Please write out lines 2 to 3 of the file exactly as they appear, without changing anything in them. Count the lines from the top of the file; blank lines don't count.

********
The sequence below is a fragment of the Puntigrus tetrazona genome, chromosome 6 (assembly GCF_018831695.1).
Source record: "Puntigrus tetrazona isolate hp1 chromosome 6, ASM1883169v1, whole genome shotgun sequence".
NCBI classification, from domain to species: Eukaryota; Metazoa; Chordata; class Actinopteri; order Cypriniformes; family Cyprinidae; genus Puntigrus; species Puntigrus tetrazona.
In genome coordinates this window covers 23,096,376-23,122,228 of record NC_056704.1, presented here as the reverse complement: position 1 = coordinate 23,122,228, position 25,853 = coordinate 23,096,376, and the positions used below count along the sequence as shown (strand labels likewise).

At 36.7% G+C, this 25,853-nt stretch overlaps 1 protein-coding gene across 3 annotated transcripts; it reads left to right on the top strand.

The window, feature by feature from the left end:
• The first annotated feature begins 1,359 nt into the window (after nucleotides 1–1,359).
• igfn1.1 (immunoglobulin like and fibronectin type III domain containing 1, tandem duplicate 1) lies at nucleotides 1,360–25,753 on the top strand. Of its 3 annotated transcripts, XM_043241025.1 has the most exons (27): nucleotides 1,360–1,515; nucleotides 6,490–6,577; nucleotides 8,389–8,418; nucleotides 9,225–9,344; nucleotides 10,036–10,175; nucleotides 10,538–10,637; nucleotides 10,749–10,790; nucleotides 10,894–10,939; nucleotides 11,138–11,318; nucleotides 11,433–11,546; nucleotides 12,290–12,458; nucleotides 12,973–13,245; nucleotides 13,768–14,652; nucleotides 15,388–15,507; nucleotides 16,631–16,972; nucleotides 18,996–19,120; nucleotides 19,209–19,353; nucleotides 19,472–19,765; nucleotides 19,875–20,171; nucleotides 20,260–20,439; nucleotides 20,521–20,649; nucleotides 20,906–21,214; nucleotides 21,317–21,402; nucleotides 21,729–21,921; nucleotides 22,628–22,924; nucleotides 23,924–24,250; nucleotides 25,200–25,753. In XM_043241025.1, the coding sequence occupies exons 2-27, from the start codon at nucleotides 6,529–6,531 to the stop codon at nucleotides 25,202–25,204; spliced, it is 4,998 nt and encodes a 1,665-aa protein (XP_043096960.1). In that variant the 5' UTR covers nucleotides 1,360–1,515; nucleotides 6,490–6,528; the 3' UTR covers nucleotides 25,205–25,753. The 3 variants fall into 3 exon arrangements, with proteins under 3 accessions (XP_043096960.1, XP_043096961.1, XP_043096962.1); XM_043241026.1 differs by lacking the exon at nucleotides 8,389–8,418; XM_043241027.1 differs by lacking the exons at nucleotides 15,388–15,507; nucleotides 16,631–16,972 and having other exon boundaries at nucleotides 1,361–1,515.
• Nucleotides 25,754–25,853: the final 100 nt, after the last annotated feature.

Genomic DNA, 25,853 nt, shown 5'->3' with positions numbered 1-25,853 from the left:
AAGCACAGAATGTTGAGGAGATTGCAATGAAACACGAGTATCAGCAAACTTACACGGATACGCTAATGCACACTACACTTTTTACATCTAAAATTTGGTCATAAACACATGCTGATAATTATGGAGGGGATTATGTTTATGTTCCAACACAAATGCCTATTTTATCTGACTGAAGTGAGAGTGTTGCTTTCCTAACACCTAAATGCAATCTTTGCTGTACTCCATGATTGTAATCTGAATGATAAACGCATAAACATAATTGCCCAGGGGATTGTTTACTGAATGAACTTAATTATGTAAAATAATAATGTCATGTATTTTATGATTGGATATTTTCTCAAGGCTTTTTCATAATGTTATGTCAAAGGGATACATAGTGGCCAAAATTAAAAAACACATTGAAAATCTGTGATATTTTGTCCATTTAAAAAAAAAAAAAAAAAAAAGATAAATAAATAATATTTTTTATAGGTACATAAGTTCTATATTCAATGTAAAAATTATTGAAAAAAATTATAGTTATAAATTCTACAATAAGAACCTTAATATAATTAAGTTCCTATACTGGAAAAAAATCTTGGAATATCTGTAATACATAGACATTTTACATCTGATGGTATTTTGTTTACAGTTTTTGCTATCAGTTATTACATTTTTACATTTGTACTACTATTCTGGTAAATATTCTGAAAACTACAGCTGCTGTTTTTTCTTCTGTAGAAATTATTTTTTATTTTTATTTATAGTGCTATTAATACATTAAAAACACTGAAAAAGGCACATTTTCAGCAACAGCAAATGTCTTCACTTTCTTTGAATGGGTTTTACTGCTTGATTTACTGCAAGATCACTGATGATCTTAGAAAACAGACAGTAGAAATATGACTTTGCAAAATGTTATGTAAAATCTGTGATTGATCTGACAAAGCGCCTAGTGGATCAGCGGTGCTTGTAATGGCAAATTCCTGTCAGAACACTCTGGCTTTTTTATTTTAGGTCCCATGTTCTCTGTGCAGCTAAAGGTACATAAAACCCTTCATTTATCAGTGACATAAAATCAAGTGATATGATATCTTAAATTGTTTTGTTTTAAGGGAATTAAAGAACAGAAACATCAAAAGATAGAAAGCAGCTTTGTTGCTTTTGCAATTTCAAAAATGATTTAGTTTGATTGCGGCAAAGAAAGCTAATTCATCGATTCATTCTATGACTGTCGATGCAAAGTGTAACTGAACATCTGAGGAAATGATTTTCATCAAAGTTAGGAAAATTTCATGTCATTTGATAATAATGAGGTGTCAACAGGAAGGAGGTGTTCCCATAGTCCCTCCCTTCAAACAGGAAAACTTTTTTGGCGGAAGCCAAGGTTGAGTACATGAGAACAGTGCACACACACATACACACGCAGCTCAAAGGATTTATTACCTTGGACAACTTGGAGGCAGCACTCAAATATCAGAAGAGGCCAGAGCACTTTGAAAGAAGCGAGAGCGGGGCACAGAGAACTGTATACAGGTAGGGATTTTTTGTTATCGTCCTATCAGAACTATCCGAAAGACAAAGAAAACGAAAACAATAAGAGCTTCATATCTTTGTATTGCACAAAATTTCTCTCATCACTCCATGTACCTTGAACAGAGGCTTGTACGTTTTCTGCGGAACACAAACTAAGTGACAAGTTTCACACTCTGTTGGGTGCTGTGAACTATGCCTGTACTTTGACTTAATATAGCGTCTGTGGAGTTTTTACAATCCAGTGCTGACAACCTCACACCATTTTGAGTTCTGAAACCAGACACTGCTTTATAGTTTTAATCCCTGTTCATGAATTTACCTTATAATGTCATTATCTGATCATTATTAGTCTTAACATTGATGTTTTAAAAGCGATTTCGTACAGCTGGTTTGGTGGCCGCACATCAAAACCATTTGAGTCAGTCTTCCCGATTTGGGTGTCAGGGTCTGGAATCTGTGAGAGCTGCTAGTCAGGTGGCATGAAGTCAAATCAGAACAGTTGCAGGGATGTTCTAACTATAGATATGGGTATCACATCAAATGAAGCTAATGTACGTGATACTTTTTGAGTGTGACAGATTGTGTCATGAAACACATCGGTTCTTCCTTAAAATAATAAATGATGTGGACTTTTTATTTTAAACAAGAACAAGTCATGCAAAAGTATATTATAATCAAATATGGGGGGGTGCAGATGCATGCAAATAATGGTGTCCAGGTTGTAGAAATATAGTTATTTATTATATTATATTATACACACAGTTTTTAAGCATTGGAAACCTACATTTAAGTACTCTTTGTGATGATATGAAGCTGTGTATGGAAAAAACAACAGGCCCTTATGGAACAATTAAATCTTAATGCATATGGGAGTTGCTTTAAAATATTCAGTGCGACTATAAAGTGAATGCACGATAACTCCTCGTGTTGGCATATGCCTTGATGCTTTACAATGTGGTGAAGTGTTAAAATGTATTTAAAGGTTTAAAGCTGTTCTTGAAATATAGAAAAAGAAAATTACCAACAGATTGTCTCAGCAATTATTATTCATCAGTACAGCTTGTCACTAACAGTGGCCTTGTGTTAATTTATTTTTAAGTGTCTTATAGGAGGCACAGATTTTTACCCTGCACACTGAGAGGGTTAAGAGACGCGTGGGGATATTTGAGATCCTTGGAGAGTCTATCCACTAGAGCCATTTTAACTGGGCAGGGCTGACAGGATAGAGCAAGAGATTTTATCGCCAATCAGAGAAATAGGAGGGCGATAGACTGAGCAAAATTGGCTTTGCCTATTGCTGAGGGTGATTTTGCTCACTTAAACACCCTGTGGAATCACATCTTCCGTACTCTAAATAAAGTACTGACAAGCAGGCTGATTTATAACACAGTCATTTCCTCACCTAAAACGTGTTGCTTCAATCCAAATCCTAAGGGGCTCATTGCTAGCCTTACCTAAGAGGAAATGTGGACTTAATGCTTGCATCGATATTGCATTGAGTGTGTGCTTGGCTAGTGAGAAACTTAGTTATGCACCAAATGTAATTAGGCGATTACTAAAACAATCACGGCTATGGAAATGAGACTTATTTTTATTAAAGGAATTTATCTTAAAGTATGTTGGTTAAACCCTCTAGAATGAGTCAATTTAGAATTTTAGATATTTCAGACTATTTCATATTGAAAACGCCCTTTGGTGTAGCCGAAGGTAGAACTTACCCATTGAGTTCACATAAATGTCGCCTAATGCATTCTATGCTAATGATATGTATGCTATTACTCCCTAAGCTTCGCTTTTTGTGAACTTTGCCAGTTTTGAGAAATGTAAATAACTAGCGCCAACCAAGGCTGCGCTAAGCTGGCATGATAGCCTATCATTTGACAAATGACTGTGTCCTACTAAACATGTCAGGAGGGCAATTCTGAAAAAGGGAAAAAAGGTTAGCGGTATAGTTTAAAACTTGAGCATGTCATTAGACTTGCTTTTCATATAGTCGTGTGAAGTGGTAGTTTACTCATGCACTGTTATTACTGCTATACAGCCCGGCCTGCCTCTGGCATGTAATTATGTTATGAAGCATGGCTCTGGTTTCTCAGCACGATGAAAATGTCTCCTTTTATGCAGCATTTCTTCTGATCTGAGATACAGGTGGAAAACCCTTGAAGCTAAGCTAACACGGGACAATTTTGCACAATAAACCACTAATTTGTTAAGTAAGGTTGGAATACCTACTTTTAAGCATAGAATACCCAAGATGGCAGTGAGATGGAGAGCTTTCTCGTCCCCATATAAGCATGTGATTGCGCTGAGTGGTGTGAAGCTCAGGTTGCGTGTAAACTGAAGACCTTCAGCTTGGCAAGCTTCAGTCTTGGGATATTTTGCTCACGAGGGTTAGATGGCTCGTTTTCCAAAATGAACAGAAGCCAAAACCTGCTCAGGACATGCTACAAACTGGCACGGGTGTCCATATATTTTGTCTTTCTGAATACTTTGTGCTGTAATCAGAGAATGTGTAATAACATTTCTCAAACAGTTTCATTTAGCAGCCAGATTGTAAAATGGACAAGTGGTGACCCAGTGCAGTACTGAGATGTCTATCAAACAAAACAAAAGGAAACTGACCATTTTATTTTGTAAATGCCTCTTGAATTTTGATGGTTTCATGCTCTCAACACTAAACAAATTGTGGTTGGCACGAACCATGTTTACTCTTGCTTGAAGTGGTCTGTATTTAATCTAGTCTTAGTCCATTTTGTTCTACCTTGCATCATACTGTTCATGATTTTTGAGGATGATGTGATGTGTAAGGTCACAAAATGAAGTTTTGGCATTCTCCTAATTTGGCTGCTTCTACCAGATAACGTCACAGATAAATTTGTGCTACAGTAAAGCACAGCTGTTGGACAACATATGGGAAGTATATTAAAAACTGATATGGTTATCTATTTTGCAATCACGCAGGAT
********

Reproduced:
Source record: "Puntigrus tetrazona isolate hp1 chromosome 6, ASM1883169v1, whole genome shotgun sequence".
NCBI classification, from domain to species: Eukaryota; Metazoa; Chordata; class Actinopteri; order Cypriniformes; family Cyprinidae; genus Puntigrus; species Puntigrus tetrazona.